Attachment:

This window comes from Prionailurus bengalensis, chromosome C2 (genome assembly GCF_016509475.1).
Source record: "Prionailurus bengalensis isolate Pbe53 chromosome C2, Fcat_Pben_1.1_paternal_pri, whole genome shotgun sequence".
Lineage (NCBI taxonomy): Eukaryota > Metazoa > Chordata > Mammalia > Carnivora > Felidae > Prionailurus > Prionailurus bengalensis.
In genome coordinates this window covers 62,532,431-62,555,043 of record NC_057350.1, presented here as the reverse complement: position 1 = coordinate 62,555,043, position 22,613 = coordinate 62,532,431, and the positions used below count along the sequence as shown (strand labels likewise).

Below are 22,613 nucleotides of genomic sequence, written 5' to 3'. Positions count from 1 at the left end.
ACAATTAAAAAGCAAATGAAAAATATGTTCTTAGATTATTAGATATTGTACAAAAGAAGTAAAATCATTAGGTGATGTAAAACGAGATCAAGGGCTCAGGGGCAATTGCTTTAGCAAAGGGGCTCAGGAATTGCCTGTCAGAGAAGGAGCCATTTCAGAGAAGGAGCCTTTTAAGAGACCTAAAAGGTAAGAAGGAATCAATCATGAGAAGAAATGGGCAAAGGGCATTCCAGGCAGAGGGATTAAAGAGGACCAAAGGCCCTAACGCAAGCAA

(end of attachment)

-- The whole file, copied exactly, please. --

This window comes from Prionailurus bengalensis, chromosome C2 (genome assembly GCF_016509475.1).
Source record: "Prionailurus bengalensis isolate Pbe53 chromosome C2, Fcat_Pben_1.1_paternal_pri, whole genome shotgun sequence".
Lineage (NCBI taxonomy): Eukaryota > Metazoa > Chordata > Mammalia > Carnivora > Felidae > Prionailurus > Prionailurus bengalensis.
In genome coordinates this window covers 62,532,431-62,555,043 of record NC_057350.1, presented here as the reverse complement: position 1 = coordinate 62,555,043, position 22,613 = coordinate 62,532,431, and the positions used below count along the sequence as shown (strand labels likewise).

Below are 22,613 nucleotides of genomic sequence, written 5' to 3'. Positions count from 1 at the left end.
ACAATTAAAAAGCAAATGAAAAATATGTTCTTAGATTATTAGATATTGTACAAAAGAAGTAAAATCATTAGGTGATGTAAAACGAGATCAAGGGCTCAGGGGCAATTGCTTTAGCAAAGGGGCTCAGGAATTGCCTGTCAGAGAAGGAGCCATTTCAGAGAAGGAGCCTTTTAAGAGACCTAAAAGGTAAGAAGGAATCAATCATGAGAAGAAATGGGCAAAGGGCATTCCAGGCAGAGGGATTAAAGAGGACCAAAGGCCCTAACGCAAGCAA